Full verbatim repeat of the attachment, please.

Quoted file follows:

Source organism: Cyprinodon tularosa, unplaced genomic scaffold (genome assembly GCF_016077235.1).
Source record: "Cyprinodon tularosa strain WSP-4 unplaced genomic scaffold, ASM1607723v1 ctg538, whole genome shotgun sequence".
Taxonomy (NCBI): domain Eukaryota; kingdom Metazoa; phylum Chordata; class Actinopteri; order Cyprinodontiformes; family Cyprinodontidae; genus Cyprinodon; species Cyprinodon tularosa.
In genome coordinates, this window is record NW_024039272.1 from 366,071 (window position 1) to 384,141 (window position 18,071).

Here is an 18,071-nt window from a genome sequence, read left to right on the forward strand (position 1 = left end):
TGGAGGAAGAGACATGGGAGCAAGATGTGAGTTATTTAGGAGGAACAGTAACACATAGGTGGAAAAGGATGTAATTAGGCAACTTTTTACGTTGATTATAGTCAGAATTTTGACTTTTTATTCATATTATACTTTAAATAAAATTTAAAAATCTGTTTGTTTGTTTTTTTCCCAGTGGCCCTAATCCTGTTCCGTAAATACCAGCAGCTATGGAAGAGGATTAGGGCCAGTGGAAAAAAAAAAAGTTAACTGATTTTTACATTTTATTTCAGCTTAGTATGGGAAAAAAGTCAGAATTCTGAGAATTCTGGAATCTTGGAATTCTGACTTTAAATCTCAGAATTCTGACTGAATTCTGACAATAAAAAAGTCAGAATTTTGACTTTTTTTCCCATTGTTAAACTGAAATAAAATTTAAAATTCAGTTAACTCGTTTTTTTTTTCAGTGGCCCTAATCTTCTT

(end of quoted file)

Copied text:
Source organism: Cyprinodon tularosa, unplaced genomic scaffold (genome assembly GCF_016077235.1).
Source record: "Cyprinodon tularosa strain WSP-4 unplaced genomic scaffold, ASM1607723v1 ctg538, whole genome shotgun sequence".
Taxonomy (NCBI): domain Eukaryota; kingdom Metazoa; phylum Chordata; class Actinopteri; order Cyprinodontiformes; family Cyprinodontidae; genus Cyprinodon; species Cyprinodon tularosa.
In genome coordinates, this window is record NW_024039272.1 from 366,071 (window position 1) to 384,141 (window position 18,071).

Here is an 18,071-nt window from a genome sequence, read left to right on the forward strand (position 1 = left end):
TGGAGGAAGAGACATGGGAGCAAGATGTGAGTTATTTAGGAGGAACAGTAACACATAGGTGGAAAAGGATGTAATTAGGCAACTTTTTACGTTGATTATAGTCAGAATTTTGACTTTTTATTCATATTATACTTTAAATAAAATTTAAAAATCTGTTTGTTTGTTTTTTTCCCAGTGGCCCTAATCCTGTTCCGTAAATACCAGCAGCTATGGAAGAGGATTAGGGCCAGTGGAAAAAAAAAAAGTTAACTGATTTTTACATTTTATTTCAGCTTAGTATGGGAAAAAAGTCAGAATTCTGAGAATTCTGGAATCTTGGAATTCTGACTTTAAATCTCAGAATTCTGACTGAATTCTGACAATAAAAAAGTCAGAATTTTGACTTTTTTTCCCATTGTTAAACTGAAATAAAATTTAAAATTCAGTTAACTCGTTTTTTTTTTCAGTGGCCCTAATCTTCTT